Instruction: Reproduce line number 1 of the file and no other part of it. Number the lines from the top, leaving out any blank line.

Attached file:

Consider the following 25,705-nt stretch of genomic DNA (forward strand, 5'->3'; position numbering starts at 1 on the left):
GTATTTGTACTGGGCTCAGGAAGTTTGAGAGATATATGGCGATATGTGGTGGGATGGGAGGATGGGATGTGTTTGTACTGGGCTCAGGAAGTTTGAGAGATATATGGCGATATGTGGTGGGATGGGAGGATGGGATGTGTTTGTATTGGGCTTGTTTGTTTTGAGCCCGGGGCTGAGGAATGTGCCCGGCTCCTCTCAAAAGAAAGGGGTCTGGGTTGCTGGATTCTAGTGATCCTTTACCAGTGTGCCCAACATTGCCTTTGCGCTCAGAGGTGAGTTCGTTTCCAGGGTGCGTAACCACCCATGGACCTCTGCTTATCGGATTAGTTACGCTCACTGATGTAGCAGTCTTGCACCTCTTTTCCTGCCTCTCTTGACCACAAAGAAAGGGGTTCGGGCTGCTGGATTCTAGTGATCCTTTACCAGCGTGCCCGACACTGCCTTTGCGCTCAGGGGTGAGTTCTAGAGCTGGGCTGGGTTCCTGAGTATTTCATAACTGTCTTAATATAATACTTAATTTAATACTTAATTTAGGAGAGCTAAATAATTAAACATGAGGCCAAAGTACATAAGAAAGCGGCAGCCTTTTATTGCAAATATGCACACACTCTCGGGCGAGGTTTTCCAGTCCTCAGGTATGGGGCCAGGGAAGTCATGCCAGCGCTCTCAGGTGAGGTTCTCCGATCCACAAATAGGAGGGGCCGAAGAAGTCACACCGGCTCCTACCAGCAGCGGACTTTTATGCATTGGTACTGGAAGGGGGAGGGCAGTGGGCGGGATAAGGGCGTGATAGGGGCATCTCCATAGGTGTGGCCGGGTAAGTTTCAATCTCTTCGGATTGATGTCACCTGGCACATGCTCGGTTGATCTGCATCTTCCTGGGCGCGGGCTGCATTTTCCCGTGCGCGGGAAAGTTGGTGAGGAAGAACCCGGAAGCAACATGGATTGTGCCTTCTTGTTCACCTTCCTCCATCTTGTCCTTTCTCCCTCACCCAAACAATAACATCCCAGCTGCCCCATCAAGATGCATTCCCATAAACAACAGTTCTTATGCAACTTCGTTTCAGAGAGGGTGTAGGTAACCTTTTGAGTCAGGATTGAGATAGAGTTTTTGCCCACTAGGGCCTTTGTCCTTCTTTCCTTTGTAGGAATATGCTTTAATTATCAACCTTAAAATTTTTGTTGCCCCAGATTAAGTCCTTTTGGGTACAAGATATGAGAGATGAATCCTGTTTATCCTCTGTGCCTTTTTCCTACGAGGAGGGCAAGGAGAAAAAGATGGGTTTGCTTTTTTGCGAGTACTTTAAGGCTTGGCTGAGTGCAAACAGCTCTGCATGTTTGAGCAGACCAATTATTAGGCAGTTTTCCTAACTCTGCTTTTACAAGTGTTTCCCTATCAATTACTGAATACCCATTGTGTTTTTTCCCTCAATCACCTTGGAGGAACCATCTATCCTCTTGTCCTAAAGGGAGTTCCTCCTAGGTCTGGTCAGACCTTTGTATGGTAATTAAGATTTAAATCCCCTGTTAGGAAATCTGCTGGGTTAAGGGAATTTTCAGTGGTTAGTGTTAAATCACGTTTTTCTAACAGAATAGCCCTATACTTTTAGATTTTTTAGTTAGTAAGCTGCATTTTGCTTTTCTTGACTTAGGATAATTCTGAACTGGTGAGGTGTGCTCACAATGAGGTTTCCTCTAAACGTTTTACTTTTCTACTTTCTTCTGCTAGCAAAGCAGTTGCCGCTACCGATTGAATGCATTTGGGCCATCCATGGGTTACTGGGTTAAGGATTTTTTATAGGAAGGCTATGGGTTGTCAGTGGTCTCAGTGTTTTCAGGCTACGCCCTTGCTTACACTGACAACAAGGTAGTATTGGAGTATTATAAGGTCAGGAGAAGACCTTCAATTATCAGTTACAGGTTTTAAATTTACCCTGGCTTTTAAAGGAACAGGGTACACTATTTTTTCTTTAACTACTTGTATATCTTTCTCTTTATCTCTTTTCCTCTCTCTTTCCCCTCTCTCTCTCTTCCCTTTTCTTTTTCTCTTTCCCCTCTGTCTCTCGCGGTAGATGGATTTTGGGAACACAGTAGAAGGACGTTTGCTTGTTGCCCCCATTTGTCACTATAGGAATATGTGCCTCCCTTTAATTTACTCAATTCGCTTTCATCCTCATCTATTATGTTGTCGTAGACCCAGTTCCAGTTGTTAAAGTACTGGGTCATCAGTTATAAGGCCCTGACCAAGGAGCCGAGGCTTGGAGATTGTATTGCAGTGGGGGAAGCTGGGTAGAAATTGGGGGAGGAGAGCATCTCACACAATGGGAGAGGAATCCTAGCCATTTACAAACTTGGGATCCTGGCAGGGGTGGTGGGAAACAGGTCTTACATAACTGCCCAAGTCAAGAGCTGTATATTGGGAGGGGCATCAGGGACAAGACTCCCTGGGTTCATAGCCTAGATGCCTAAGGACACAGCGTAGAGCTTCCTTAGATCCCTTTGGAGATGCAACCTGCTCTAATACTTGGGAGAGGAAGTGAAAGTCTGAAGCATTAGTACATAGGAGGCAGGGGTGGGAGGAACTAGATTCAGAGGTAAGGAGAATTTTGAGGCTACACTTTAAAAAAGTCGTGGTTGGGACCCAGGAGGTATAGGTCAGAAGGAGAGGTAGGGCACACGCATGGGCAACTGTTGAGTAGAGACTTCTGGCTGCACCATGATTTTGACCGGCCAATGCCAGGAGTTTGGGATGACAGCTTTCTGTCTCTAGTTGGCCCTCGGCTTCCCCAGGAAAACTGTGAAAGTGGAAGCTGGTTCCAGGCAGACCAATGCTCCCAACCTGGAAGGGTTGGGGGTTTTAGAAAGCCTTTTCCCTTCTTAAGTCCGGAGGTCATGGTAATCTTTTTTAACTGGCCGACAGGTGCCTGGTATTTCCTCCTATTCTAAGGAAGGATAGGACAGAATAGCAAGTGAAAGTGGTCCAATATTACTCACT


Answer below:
Consider the following 25,705-nt stretch of genomic DNA (forward strand, 5'->3'; position numbering starts at 1 on the left):